This case file to be sent to South Africa similarly includes charges of forming an illegal armed group; involvement in terrorism for political purposes; complicity in terrorist acts; financing terrorism; conspiracy and incitement to commit terrorism.

Among the evidence in the dossier are testimonies of RNC members Kayumba sent to negotiate an alliance with the FDLR. During the hearing of Rukundo Patrick alias Jean Marie Vianney Ngabonziza, now convicted and on remand, confessed that Kayumba had sent him along with other members of the RNC to negotiate entering in alliance with with the FDLR; other testimonies include those of defectors from the RNC training centre in Minembwe, South Kivu, DRC, who were allegedly recruited under the instructions of Kayumba Nyamwasa.

When interrogated, these recruits revealed the RNC’s agenda for their recruitment, how they were facilitated by some senior coordinators (some of whom are mentioned in the dossier to be sent to South Africa), and transported to the DRC.

Kayumba implicated in the Kicukiro bomb blast

Furthermore, the 2013 trial of the direct actors in the grenade incidents, lieutenant Joel Mutabazi and corporal Joseph Nshimiyimana, aka Camarade, revealed more damning evidence against Kayumba Nyamwasa and his RNC. Prosecution submitted to court WhatsApp, Skype, and SMS communications linking Kayumba, the FDLR, and their joint planning of the Kicukiro terror attack.

On 5 November 2013, Nshimiyimana testified to court that he was present during the planning of the terror attack (in which he took part) and that Kayumba Nyamwasa had linked the team to an FDLR commander, colonel Jean Marie, with whom they had worked to prepare the attack.

Kayumba is also charged with financing terror. At the same meeting he had promised that the RNC would make available 150 grenades and 50,000 US dollars to be used to recruit people to lob the grenades across busy centers in the country.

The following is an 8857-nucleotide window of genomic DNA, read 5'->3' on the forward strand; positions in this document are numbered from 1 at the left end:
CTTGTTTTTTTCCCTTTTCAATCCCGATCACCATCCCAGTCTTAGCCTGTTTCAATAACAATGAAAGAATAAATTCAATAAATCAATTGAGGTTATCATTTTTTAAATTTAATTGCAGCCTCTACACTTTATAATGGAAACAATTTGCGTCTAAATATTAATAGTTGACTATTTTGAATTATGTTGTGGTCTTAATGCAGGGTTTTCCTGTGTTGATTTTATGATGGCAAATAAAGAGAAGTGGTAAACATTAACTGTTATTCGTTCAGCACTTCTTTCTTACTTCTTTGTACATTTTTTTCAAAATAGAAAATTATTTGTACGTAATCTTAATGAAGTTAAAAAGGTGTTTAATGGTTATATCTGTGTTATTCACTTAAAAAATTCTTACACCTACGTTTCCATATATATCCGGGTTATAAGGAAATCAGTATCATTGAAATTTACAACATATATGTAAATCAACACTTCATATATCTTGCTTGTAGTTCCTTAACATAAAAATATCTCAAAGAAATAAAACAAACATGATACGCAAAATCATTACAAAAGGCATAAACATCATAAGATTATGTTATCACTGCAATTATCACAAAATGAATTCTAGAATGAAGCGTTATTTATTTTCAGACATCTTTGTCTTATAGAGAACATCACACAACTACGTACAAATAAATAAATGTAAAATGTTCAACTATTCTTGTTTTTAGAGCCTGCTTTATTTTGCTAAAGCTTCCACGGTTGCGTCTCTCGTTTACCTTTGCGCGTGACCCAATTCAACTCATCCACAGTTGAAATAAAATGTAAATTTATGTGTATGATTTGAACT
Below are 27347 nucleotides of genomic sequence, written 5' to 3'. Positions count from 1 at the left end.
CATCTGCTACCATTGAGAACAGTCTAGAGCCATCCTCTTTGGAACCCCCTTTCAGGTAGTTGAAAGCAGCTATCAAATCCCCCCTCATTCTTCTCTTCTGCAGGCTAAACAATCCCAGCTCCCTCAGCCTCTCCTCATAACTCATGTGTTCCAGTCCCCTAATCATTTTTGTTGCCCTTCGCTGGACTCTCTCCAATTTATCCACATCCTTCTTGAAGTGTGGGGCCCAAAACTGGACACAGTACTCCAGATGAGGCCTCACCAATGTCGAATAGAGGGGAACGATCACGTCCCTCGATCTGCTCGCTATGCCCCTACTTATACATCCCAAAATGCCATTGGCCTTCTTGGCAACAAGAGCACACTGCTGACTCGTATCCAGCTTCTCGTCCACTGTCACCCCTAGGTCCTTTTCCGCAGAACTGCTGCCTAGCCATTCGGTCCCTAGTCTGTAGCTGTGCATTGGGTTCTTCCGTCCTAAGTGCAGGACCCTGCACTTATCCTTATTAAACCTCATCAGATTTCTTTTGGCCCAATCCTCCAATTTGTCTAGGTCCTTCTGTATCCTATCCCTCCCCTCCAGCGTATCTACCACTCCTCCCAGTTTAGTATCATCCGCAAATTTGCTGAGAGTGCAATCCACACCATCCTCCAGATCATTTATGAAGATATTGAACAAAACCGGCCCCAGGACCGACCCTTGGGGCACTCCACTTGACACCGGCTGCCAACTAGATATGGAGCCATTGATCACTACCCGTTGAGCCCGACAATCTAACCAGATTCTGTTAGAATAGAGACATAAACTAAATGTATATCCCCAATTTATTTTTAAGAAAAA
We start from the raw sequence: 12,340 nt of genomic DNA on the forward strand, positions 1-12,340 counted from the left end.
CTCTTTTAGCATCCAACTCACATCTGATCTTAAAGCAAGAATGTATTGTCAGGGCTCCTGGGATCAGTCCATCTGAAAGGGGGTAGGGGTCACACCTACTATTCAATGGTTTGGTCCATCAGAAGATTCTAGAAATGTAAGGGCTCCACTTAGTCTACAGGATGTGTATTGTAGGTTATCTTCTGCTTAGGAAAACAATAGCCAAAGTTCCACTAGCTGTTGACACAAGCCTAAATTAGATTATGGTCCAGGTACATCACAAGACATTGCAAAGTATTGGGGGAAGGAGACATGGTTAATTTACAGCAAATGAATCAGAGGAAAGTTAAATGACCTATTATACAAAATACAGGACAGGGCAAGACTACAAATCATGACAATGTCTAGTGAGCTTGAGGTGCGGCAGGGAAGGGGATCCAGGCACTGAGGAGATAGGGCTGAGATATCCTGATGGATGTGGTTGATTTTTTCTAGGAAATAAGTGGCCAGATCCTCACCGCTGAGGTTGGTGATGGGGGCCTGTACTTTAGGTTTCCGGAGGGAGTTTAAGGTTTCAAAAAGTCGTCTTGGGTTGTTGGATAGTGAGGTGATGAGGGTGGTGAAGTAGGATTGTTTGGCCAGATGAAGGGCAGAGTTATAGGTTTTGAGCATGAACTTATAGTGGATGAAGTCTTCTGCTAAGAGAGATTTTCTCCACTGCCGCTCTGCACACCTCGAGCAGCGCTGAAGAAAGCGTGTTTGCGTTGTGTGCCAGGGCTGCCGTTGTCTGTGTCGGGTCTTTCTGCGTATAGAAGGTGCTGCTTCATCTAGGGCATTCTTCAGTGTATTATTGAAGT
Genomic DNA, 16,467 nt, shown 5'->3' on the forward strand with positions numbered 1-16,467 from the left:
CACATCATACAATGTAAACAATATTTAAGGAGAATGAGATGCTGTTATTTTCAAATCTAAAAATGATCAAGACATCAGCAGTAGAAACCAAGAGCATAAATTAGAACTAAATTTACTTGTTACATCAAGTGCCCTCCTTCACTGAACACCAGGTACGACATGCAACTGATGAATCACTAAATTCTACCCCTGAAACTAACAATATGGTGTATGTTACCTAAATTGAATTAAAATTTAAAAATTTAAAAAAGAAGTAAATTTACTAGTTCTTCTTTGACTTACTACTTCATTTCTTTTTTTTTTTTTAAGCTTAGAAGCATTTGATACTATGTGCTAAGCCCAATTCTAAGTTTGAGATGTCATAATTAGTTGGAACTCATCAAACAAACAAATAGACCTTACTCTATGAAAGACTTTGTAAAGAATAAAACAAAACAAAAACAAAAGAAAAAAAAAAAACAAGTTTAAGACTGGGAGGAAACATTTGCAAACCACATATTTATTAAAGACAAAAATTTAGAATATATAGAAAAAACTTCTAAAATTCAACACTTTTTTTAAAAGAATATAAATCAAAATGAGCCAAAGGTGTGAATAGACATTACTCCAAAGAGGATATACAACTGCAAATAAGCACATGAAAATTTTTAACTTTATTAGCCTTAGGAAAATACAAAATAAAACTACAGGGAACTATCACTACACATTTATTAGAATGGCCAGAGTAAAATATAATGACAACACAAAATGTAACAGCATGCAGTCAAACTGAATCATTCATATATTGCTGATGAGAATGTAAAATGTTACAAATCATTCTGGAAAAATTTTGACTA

Again, prosecution was able to provide printouts of WhatsApp and skype conversations that corroborated the witness testimonies against Kayumba and the RNC.

Meanwhile, witnesses confessed that Kayumba recruited them and facilitated them to acquire skills in making improvised explosive devices (IEDs) that were to be used to bomb key installations in Kigali. They additionally confessed that he had procured and delivered to them a bomb-making manual to use for training on how to produce explosives; similarly, they admitted to possession of photos he had sent them showing the bottles of sulphuric acid and dropper, including the receipts for the products needed to manufacture IEDs.

Sources have revealed to this reporter that these RNC fugitives had benefited from souring relations between Rwanda and South Africa during the previous administration to evade justice.

However, the recent moves by the two countries to normalise relations has them extremely worried and considering relocating to other countries.

This may, however, also not be possible once their case files reach authorities in South Africa, which, according to similarly reliable sources, is likely in the coming days.